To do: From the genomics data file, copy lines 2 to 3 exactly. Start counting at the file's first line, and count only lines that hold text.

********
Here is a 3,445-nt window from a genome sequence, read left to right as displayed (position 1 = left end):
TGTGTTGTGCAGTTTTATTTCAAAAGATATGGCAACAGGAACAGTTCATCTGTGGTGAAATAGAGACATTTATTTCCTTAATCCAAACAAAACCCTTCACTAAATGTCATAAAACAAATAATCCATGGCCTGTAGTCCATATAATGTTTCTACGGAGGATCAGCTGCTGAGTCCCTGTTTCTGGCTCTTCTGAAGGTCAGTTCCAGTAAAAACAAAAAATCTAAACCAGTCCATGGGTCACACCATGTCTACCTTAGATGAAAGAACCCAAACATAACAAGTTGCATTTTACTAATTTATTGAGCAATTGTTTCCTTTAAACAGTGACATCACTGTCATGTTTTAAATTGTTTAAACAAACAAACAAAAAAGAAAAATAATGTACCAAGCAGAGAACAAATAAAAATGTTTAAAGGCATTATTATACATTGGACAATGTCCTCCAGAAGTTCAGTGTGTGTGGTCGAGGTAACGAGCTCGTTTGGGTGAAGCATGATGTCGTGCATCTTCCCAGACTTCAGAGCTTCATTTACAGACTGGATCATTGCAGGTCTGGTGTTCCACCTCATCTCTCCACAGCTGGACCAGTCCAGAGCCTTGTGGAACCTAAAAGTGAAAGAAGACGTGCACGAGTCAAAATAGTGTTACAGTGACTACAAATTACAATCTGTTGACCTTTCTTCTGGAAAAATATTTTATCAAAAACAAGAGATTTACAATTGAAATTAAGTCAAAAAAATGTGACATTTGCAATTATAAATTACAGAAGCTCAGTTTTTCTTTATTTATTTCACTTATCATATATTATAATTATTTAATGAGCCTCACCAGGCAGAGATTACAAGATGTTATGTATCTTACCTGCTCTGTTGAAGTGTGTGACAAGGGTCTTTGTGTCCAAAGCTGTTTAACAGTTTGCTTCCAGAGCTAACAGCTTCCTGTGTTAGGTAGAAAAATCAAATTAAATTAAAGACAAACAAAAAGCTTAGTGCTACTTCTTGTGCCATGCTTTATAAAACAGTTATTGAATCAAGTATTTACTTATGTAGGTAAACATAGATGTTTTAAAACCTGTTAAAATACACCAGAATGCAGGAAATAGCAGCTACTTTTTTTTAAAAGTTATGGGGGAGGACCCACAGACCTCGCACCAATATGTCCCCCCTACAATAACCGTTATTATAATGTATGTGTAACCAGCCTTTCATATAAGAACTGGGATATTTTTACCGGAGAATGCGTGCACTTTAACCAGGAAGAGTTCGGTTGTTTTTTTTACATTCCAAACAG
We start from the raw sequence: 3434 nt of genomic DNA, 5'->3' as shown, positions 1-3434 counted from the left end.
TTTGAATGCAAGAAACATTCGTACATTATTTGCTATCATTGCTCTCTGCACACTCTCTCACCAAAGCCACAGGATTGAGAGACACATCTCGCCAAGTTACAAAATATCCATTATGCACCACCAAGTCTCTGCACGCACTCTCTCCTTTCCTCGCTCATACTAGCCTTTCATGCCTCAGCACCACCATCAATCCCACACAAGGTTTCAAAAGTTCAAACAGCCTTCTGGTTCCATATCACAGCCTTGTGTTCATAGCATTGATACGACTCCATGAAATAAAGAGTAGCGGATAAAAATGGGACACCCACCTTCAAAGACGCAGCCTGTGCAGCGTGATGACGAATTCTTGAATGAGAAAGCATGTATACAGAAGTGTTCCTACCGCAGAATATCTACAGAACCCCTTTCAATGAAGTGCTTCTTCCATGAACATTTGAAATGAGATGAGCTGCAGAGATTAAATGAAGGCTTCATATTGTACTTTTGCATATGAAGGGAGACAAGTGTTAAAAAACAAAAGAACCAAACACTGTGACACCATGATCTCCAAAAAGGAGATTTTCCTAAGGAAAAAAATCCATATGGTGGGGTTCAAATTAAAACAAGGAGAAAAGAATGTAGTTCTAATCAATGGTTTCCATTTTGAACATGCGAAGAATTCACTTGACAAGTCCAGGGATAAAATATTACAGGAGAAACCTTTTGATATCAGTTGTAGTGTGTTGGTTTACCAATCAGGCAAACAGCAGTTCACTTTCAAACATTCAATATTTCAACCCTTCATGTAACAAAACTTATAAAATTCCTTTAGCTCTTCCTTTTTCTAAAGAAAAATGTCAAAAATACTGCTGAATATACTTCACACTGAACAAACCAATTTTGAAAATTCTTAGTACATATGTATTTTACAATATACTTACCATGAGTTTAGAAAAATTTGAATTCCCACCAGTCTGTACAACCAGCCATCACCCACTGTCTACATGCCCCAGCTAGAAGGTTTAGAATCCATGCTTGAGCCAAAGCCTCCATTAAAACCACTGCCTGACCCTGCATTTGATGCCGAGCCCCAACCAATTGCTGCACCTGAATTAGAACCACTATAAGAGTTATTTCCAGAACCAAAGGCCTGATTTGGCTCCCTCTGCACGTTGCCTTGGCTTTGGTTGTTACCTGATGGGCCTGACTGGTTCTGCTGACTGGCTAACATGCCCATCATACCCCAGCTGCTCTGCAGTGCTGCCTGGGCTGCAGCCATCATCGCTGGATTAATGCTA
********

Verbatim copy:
TGTGTTGTGCAGTTTTATTTCAAAAGATATGGCAACAGGAACAGTTCATCTGTGGTGAAATAGAGACATTTATTTCCTTAATCCAAACAAAACCCTTCACTAAATGTCATAAAACAAATAATCCATGGCCTGTAGTCCATATAATGTTTCTACGGAGGATCAGCTGCTGAGTCCCTGTTTCTGGCTCTTCTGAAGGTCAGTTCCAGTAAAAACAAAAAATCTAAACCAGTCCATGGGTCACACCATGTCTACCTTAGATGAAAGAACCCAAACATAACAAGTTGCATTTTACTAATTTATTGAGCAATTGTTTCCTTTAAACAGTGACATCACTGTCATGTTTTAAATTGTTTAAACAAACAAACAAAAAAGAAAAATAATGTACCAAGCAGAGAACAAATAAAAATGTTTAAAGGCATTATTATACATTGGACAATGTCCTCCAGAAGTTCAGTGTGTGTGGTCGAGGTAACGAGCTCGTTTGGGTGAAGCATGATGTCGTGCATCTTCCCAGACTTCAGAGCTTCATTTACAGACTGGATCATTGCAGGTCTGGTGTTCCACCTCATCTCTCCACAGCTGGACCAGTCCAGAGCCTTGTGGAACCTAAAAGTGAAAGAAGACGTGCACGAGTCAAAATAGTGTTACAGTGACTACAAATTACAATCTGTTGACCTTTCTTCTGGAAAAATATTTTATCAAAAACAAGAGATTTACAATTGAAATTAAGTCAAAAAAATGTGACATTTGCAATTATAAATTACAGAAGCTCAGTTTTTCTTTATTTATTTCACTTATCATATATTATAATTATTTAATGAGCCTCACCAGGCAGAGATTACAAGATGTTATGTATCTTACCTGCTCTGTTGAAGTGTGTGACAAGGGTCTTTGTGTCCAAAGCTGTTTAACAGTTTGCTTCCAGAGCTAACAGCTTCCTGTGTTAGGTAGAAAAATCAAATTAAATTAAAGACAAACAAAAAGCTTAGTGCTACTTCTTGTGCCATGCTTTATAAAACAGTTATTGAATCAAGTATTTACTTATGTAGGTAAACATAGATGTTTTAAAACCTGTTAAAATACACCAGAATGCAGGAAATAGCAGCTACTTTTTTTTAAAAGTTATGGGGGAGGACCCACAGACCTCGCACCAATATGTCCCCCCTACAATAACCGTTATTATAATGTATGTGTAACCAGCCTTTCATATAAGAACTGGGATATTTTTACCGGAGAATGCGTGCACTTTAACCAGGAAGAGTTCGGTTGTTTTTTTTACATTCCAAACAG
We start from the raw sequence: 3434 nt of genomic DNA, 5'->3' as shown, positions 1-3434 counted from the left end.